Trans rights are rights too
Limba Mupetami – Trans what? Why do you want to become a woman? What surgery? Really, how will they change the sausage into a cookie? They do that? My word!
“These are just some reactions I get when I tell people I’m transgender. Some look at me and laugh; others want to be funny, changing their voices and saying ‘hi girl’. Some people will greet you and be nice. Then you find those that will call you moffie as if that’s my name. For me the term ‘moffie’ is derogatory,” says Jholerina Brinnett Timbo – Advocate, Founder and Executive Director of Wings to Transcend Namibia, an organisation fighting for transgender rights.
Jholerina attended the recent International AIDS Conference in Durban that attracted more than 15 000 delegates from all over the world. Here she shares her experiences at the conference and her identity with Windhoek Express.
“The International AIDS Conference 2016 was an overwhelming experience as there were so many sessions, dialogues, exhibitions and engagements that were happening at the same time. It was an amazing experience and the first AIDS conference I have attended.
“It gave me a great opportunity to network with other organisations that are doing the same work. We shared experiences and received guidance and advice on how to approach certain situations in the community,” she says.
Diving into the burning question of her identity, Jholerina says she was given the name Jholer Benson Timbo when she was born in Omaruru. She has four siblings: three sisters and a brother.
“I came out to my family in 2006. It was three years after I had completed high school. The reason for not coming out sooner was because I had friends who were disowned by their family while they were still at school. I was scared. I told myself to finish school and find work so that no one bosses you around because you don’t eat from them or live with them and in retrospect that made my life easier.”
When she came out she identified herself as a gay man, but wasn’t completely happy with it. She says she felt lost because there was so much information available about being gay, but never information on being transgender.
“There were so many different identities and terminologies. Growing up I was exposed to people calling me ‘he’, I really got angry and I wanted to be referred to as she and her and even today I have a fit when someone refers to me as ‘he’. I hate it; it does not resonate with me.”
She says that being transgender is a process of continuously coming out. It is not a once-off thing. “I still come out every day as I continue meeting new people.”
However, being transfer is not all there is to Jholerina.
“I’m a passionate young Namibian who has a creative flair and an eye for detail. Since 2004 I worked in the hospitality industry and even had the privilege to cook for the Founding Father, among many things.”
Jholerina says she has served her country as a chef on many occasions but the fact that she could not enjoy the same protection and inclusion as everyone else, became an issue. “I volunteered at The Rainbow Project (TRP) in 2006, but moved on due to work commitments. In 2015, after meeting a few transgender people, we decided to start a trans-specific organisation that focuses on our challenges and needs and how we can address them.”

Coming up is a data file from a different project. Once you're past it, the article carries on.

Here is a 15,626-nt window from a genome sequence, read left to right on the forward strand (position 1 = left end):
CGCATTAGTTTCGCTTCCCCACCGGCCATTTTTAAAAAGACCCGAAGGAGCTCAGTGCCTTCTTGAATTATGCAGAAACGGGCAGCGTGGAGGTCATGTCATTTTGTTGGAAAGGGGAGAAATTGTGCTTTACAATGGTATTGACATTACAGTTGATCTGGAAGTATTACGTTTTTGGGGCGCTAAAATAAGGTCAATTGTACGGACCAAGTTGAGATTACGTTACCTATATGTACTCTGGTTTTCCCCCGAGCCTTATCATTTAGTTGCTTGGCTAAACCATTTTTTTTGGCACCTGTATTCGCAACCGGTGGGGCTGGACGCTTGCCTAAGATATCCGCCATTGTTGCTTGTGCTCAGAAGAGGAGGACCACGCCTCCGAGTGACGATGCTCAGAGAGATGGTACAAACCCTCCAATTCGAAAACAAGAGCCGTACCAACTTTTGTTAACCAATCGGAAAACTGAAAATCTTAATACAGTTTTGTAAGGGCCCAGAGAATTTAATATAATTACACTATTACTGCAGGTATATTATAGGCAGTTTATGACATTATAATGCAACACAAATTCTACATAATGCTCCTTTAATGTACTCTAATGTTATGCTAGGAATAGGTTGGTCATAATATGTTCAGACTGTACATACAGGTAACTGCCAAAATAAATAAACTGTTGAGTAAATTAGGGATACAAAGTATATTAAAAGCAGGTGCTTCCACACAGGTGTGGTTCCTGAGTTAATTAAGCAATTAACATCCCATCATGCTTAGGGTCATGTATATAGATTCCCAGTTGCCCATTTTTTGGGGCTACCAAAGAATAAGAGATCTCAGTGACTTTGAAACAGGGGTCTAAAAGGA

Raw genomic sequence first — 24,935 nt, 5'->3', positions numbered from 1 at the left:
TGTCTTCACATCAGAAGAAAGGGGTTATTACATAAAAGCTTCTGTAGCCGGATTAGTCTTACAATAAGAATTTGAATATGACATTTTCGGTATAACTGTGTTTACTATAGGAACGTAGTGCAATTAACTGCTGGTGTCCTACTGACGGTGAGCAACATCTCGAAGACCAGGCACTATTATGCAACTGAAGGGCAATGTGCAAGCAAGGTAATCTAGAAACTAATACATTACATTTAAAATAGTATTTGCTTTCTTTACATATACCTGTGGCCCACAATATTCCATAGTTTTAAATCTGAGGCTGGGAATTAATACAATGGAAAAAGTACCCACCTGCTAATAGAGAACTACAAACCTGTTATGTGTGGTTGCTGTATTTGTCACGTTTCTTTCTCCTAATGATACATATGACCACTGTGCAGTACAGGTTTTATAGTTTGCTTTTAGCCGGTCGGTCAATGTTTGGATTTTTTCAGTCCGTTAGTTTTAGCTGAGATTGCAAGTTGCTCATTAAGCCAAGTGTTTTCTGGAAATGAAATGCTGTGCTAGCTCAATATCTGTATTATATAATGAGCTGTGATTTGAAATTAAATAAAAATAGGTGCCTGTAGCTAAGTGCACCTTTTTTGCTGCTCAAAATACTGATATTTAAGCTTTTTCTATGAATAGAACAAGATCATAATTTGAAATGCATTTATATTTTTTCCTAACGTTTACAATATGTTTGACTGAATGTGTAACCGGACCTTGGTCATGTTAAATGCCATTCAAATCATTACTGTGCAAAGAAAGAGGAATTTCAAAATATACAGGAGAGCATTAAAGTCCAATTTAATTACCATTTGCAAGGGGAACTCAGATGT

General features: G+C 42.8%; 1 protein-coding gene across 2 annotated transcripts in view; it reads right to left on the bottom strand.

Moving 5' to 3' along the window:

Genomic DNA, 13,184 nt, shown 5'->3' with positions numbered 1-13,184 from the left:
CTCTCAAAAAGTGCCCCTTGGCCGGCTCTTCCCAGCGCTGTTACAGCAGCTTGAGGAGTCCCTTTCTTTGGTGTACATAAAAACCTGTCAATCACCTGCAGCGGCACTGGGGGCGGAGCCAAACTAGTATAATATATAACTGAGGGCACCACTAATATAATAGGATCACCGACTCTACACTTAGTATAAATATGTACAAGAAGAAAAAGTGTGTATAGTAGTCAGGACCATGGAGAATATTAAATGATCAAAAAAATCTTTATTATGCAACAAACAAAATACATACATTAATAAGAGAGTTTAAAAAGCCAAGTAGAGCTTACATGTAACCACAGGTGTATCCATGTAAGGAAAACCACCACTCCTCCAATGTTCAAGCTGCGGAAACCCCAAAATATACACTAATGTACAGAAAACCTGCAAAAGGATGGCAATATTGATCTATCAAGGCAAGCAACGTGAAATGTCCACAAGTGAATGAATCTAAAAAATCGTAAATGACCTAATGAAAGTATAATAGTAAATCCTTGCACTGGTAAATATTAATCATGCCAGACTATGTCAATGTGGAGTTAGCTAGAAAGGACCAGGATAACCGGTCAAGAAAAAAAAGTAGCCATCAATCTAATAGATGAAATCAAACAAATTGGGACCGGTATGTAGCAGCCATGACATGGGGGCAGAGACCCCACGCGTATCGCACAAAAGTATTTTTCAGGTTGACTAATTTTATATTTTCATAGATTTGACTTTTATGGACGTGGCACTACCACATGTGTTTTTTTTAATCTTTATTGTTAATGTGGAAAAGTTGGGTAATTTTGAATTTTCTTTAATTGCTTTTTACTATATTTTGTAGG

“That’s how I find myself where am today and the road has been testing. Many of the issues our community deals with include the public health sector. Stigma and discrimination is rife. We do not have a choice but to use our identity documents when we seek medical attention and that means that we are mis-gendered.”
“There is no gender affirming health care service. Access to hormone treatment is a problem in Namibia. We want to transition but hormones are expensive and not all of us can afford to transition here. I hope our health care can provide affordable hormone replacement therapy (HRT) with a touch of gender-affirming health care.”
In the future Jholerina says she wishes to see a well-sensitised Namibia on lesbian, gay, bisexual, transgender, intersex, and questioning (LGBTIQ) issues, needs and challenges and is collectively aiming to eradicate stigma and discrimination against the LGBTIQ community.
“Trans people must to be legally recognised and included in the constitution. Growing up I was stigmatised and discriminated against at school and in society, even when I was still in the closet. I was made to believe there was something wrong with me; that I was abnormal and I lacked something. My childhood was stolen from me, my joy and happiness was taken from me and I was denied the chance to express myself as who am. I felt helpless and hopeless, and I thought of suicide many times. That’s why I advocate for transgender people to be who they are regardless of what the next person thinks. It is not a nice place to be in: to feel hopeless, helpless, useless and worthless. I never want to see another person going through what I went through.
“I see a Namibia that is Inclusive of LGBTIQ communities in national policies, programming and implementation of international mechanisms on local level. I see a Namibia that has integrated LGBTIQ communities in all employment sectors with zero tolerance on stigma and discrimination in employment settings. A society that ensures that LGBTIQ issues, needs and challenges are addressed as any other issue, need or challenge.”